Check on the chicken. After approximately one and a half hours, the chicken should have a lovely charred appearance, and the meat should have started to come away from the bone.
Serve whole at the table, with piping hot tikka sauce.
Most Indian vegetable dishes can be put together quite simply by using some basic spices – chilli powder, turmeric, cumin, and ground coriander. If you want to add a slight twist to your weekly veg, a sprinkling of these basic spices will do the trick.
Minted lamb kebabs:
500 gm lean lamb mince
100 gm cream cheese
2 tsp ginger and garlic paste
1 chopped green chilli
4-5 sprigs of fresh mint finely chopped
salt to taste
oil for frying
3 tbsp gram flour.
Dry roast the gram flour on medium heat for 5-7 minutes. Set aside to cool. In a large mixing bowl, mash together all the ingredients to a smooth mixture. Grease your palms with a little oil and make little sausage shaped kebabs.
In a shallow pan, heat 4-5 tbsp of oil. Gently fry kebabs on medium high heat, turning carefully to cook on all sides. Use a meat thermometer to ensure they are fully cooked. It should take approximately 7-10 minutes for each batch of kebabs.
Serve on a bed of crunchy onions.
Cumin and Fenugreek roast potatoes
Par boil diced potatoes. Toss them with some oil, 1 tsp of cumin and 2 tsp dried fenugreek, some salt and black pepper, and roast alongside the chicken for 30-40 minutes, or until brown on top.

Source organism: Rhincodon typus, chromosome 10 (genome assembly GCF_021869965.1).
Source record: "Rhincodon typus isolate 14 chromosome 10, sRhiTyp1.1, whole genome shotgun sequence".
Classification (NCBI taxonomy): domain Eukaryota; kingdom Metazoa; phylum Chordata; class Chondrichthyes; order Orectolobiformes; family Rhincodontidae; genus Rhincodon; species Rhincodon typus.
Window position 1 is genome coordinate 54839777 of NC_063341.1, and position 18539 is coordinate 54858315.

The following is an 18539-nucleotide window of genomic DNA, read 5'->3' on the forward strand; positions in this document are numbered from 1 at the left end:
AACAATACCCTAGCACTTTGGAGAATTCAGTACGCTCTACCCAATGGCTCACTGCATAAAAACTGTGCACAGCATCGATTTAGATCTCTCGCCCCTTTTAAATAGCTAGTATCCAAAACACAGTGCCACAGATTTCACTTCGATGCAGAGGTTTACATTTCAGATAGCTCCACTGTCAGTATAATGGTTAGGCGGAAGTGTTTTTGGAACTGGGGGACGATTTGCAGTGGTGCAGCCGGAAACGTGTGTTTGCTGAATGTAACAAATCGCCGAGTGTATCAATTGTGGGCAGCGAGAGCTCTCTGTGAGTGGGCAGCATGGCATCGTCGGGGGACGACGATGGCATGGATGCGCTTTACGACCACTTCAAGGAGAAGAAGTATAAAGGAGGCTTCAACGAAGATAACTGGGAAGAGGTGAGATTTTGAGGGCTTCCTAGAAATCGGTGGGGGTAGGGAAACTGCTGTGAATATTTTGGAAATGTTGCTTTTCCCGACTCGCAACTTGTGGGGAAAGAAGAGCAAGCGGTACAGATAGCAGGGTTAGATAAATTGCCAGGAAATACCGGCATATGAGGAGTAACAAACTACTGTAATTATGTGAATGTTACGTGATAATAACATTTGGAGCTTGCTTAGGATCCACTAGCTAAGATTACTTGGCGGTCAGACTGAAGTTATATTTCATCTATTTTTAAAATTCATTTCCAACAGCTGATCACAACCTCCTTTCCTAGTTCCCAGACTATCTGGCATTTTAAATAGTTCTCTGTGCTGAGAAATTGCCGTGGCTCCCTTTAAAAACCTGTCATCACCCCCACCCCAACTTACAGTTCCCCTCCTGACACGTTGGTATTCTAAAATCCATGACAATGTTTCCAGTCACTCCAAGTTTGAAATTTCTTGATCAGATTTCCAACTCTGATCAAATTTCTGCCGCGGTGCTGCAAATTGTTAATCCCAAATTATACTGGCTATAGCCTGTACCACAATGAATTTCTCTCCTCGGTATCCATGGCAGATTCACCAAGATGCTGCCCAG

Garlic and green chilli Broccoli and French Beans
Thinly slice broccoli and French beans. Heat some oil or butter in a wok. If you have black mustard seeds at hand, add 1 tsp to the pan. When they start to splutter, add chopped garlic and green chillis (as per preference). Toss in the vegetables and stir fry.
Lightly spiced carrots, swede, and peas
Chop carrots and swede into small cubes. In a pan or wok, heat 1 tbsp of oil. Add 1 tsp cumin, and some chopped garlic. When they start to splutter, add the veg. Add 1 tsp of ground coriander, 1-2 tsp of Kashmiri chilli powder, ½ tsp of turmeric and salt to taste. Mix well and cover to cook.
Fragrant basmati rice
1 cup of dry rice will serve approximately 3-4 people. Wash the rice 3-4 times in cold running water, until it runs almost clear.
The ratio of water to rice is crucial. For every 1 cup of rice, take 1 and ½ cups of water. Put the rice and water in a sufficiently large saucepan. Add an assortment of whole spices – small stick of cinnamon, 3-4 cloves of cardamom, 3-4 cloves, 2 bay leaves, 5-6 whole black peppercorns, 1-2 tsp of cumin seeds. With a dash of oil and a sprinkle of salt, set the pan to boil on high heat. When the water comes to a strong boil, turn the heat down to medium and cover to cook for 15-17 minutes.
Turn of the heat and leave the lid on for a further 20 minutes. The steam will finish cooking the rice.
To serve, garnish with fresh coriander leaves.
Do try this at home and let us know if you do!